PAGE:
Films on sound: Kinshasa Symphony

By Frances Morgan

The story of a music or theatre ensemble getting into shape for the big show is one with seemingly timeless appeal, whether that’s reality TV series The Choir or classic ‘backstage’ films like 42nd Street. There’s no doubt a similar narrative arc informs Kinshasa Symphony, a 2010 documentary about a Congolese amateur orchestra gearing up for a performance in their home city of Kinshasa – but there’s more to this portrait of communal music-making in what, to European eyes, are pretty adverse circumstances.

German filmmakers Martin Baer and Claus Wischmann follow the fortunes of the Orchestre Symphonique Kimbanguiste, a group of mixed-ability musicians and singers led by conductor Amand Diangienda as they prepare for an outdoor concert of classical ‘hits’, including Beethoven’s Ninth Symphony; the struggle to master this particular tricky piece forms the backbone of the film. Most of the musicians are self-taught, and all have busy lives outside the orchestra. While this isn’t so unusual for an amateur group anywhere in the world, acquiring an orchestral instrument in Kinshasa – the huge capital city of a country racked by colonialism, civil wars and dictatorships – can often mean building your own. A guitarist painstakingly constructs a double bass, while a violinist tells of a string shortage that meant bicycle gear cables were used instead; other members of the orchestra double up as instrument repairers and one violist/electrician has a crucial role fixing the lights, as Kinshasa's erratic electricity supply frequently cuts out.


Kinshasa Symphony has the potential to be a hard-luck story, a patronising gawp at those less fortunate than ourselves. It’s to Baer and Wischmann’s credit that it is, instead, a very measured and often funny and lyrical film. The issues of poverty, poor housing and healthcare that are part of the musicians’ everyday lives are not shied away from, yet, as Baer explains in an interview video, the achievement of the orchestra is a reminder that DR Congo's problems are not caused by deficiencies in its people. “The system of Kinshasa is working very badly, yet the system of the symphony orchestra – they manage. And that proved to us that it’s not the fault of those people: there’s something else going wrong.”

While music is a major part of Congolese life, the European-style orchestra is obviously anomalous: a young tenor in the choir is seen with his rap-loving friends, who gently rib him about his classical tastes; and first violinist Mayimbi Heritier is invited on local TV to explain musical terminology. However, it doesn’t operate entirely in isolation – it’s been going from strength to strength for fifteen years – and is heavily connected with the Kimbanguist Church, a Baptist church with around 5.5 million members. (There’s an intriguing glimpse of the Kimbanguist marching band services, which many of the orchestral players also take part in.) Baer and Wischmann try to put the ensemble in context of Kinshasan society – an admittedly hard task, and one that will necessarily leave a few questions unanswered for those unfamiliar with Central African society.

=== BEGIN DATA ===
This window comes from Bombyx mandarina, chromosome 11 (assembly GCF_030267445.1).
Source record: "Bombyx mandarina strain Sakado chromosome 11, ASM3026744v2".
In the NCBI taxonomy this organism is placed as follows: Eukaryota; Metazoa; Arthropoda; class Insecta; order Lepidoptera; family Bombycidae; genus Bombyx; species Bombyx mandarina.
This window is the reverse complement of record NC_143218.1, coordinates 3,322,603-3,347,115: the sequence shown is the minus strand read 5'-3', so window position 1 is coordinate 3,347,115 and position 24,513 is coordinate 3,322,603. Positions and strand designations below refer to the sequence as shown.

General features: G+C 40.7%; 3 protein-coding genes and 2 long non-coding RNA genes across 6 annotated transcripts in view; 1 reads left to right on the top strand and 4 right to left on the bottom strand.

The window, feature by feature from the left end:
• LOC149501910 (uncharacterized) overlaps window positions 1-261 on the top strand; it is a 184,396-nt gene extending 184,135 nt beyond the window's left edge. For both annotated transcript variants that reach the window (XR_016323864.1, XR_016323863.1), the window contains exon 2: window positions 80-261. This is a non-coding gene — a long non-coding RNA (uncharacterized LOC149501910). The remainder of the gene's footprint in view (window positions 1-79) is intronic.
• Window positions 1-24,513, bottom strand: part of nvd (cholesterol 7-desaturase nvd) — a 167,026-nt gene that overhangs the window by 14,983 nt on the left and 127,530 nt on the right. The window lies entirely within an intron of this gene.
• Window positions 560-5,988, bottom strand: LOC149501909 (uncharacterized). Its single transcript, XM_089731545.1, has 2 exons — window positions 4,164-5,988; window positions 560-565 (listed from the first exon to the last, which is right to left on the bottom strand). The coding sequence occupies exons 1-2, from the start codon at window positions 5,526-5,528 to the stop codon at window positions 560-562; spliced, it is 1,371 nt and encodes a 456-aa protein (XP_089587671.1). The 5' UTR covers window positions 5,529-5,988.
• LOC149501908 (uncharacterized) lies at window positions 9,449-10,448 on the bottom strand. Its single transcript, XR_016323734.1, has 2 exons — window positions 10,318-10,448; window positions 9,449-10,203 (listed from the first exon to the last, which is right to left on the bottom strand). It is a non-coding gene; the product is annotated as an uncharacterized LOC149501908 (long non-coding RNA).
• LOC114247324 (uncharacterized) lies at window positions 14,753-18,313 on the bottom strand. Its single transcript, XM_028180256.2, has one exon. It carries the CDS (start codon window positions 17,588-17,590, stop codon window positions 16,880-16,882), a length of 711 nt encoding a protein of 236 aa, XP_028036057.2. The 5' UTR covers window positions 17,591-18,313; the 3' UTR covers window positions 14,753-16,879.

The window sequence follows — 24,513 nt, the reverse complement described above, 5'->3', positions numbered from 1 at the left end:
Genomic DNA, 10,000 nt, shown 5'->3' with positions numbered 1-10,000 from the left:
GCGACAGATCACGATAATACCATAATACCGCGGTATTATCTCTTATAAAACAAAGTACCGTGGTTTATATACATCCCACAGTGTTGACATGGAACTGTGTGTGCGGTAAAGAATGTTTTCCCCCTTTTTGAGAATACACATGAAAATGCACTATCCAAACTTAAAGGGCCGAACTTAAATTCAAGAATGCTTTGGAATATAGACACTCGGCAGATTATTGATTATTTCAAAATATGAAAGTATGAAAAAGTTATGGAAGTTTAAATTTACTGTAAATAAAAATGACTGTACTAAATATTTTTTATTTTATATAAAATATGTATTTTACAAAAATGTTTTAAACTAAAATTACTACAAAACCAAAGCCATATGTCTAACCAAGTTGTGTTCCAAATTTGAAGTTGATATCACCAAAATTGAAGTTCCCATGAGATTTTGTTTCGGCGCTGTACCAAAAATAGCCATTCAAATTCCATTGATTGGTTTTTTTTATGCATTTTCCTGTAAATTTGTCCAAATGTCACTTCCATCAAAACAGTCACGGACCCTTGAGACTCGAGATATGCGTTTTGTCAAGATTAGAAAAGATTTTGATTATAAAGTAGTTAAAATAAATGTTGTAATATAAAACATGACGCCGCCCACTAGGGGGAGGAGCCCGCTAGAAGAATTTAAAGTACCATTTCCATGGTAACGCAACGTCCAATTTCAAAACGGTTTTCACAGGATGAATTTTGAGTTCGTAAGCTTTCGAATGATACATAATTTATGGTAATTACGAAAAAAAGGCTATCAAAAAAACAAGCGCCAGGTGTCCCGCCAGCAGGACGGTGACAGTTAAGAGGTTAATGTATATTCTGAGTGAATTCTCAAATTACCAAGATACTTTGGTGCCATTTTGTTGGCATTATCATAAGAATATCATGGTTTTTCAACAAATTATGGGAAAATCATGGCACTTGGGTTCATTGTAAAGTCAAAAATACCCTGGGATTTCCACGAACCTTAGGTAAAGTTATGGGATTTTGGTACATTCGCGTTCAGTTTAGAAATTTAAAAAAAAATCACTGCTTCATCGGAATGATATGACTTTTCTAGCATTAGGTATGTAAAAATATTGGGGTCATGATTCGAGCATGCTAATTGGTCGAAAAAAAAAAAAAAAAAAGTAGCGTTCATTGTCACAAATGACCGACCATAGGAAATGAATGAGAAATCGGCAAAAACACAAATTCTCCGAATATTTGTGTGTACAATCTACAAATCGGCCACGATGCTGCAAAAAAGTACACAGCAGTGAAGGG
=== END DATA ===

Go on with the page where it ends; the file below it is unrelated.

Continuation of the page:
It’s the players’ relationship with their music – popular classics like Orff’s Carmina Burana and Ravel’s Bolero – and their instruments that translates the best. Cynicism about the value of these monolithic classical pieces is dispelled by the intent and enthusiasm with which the Congolese musicians tackle them; and the process of frustrated rehearsal followed by the buzz of performing to friends and family is both fascinating to watch (and listen to), and portrayed in a way that will resonate with anyone who’s ever been part of an amateur ensemble, whatever the setting.

The Flatpack film festival is screening Kinshasa Symphony on 27 March at mac, Birmingham. For details about the festival visit

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